Poland will sue Russia in a human rights court over Moscow’s withholding of the wreckage of a Polish jet that crashed in
thick fog over Russia killing the Polish president in 2010, the country’s foreign minister-designate said. „We will be suing the Russian investigation in Strasbourg for dragging its feet,” Witold Waszczykowski told a TVN24 broadcast in Poland. He was referring to the Strasbourg-based European Court of Human Rights.
Russia has so far declined to return wreckage, arguing it first needed to conclude its own inquiry. The decision by a new more nationalist Polish government to press the matter could add to tensions already stirred by Russia’s annexation of Ukraine’s Crimean peninsula and subsequent EU sanctions against Moscow.
„We will sue Russia in arbitration tribunals over withholding Polish property … so that we get Russia convicted and ordered to give us back the property,” he said.
A Polish government investigation blamed pilot error and the airport crew for the April 10, 2010 crash.
The crash, in Smolensk, western Russia, killed 96 people, including Polish President Lech Kaczynski, his wife, the central bank governor, top army commanders and other high-ranking officials. Kaczynski’s identical twin brother Jaroslaw now heads the conservative Law and Justice (PiS) party, which won an outright majority in both chambers of parliament in an October election.
Poland’s national defense minister-designate Antoni Macierewicz believes an explosion caused the 2010 presidential jet crash.
On April 7, 2010, Russian Prime Minister Vladimir Putin joined Polish Prime Minister Donald Tusk at a ceremony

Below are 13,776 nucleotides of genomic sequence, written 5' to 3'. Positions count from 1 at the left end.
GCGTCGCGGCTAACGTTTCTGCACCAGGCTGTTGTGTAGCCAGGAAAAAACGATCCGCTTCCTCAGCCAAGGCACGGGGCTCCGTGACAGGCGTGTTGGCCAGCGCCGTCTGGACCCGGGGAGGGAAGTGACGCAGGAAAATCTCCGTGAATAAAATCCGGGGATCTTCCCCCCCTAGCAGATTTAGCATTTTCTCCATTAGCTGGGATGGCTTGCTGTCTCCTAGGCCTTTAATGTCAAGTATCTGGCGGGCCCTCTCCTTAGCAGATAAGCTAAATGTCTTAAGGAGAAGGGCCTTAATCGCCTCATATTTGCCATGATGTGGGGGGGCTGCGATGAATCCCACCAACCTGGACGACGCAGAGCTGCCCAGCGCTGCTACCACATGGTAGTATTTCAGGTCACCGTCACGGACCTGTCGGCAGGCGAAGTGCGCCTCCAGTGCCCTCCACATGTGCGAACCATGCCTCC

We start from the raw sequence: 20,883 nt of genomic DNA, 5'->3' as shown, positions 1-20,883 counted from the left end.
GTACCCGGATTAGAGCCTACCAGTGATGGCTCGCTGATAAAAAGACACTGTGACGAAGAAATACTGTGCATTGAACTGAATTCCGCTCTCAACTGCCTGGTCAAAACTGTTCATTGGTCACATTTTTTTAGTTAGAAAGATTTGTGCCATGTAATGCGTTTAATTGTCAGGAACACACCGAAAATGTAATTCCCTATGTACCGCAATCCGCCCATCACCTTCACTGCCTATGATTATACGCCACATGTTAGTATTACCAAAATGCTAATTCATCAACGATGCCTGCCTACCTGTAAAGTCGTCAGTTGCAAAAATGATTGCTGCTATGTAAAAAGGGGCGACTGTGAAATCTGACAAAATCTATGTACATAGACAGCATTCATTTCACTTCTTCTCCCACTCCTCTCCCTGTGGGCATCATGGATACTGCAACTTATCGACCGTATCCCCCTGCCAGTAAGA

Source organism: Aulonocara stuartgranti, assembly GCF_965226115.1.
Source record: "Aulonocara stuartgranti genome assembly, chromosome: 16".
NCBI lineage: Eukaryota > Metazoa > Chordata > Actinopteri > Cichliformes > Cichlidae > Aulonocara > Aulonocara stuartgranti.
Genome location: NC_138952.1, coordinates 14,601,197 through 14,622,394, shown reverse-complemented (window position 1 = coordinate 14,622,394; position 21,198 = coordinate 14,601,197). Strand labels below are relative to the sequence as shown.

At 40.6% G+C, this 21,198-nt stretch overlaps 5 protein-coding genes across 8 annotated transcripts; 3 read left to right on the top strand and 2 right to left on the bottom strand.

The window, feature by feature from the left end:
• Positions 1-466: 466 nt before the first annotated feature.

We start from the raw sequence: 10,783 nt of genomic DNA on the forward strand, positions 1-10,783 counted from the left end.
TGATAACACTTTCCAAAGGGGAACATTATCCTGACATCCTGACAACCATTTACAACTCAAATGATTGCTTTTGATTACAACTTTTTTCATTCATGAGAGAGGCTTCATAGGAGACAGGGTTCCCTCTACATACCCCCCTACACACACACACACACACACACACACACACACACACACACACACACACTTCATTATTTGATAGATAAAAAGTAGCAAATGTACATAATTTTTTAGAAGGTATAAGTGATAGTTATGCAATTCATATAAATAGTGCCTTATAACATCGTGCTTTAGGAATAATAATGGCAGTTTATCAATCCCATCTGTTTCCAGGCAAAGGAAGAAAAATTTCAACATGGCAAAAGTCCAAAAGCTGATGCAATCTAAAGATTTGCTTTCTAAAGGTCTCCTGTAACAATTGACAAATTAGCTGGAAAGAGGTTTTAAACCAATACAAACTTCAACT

commemorating the massacre, marking the first time that a Russian leader had taken part in such a commemoration. Three days later, on April 10, a plane carrying Polish President Lech Kaczynski to another commemoration ceremony, crashed near Smolensk and the Katyn site. Killed were Kaczynski his entourage. Those included were his wife, the head of the national security bureau, the president of the national bank, the army chief of staff, clergy, relatives of Katyn victims, and a number of other Polish government officials.
In November 2010 the State Duma (the lower house of the Russian Federal Assembly) officially declared that Joseph Stalin and other Soviet leaders were responsible for ordering the execution of the Polish officers at Katyn.
Russia has so far declined to return wreckage, arguing it first needed to conclude its own inquiry. T he official investigation by the Polish authorities found serious deficiencies in the organization and training of the Air Force unit involved, which was subsequently disbanded. Several high-ranking members of the Polish military resigned, under pressure from politicians and the media.
The decision by a new more nationalist Polish government to press the matter could add to tensions already stirred by Russia’s annexation of Ukraine’s Crimean peninsula and subsequent EU sanctions against Moscow.
Submitted by Raymond Rolak
- Image: Witold Waszczykowski, Republic of Poland’s foreign minister-designate.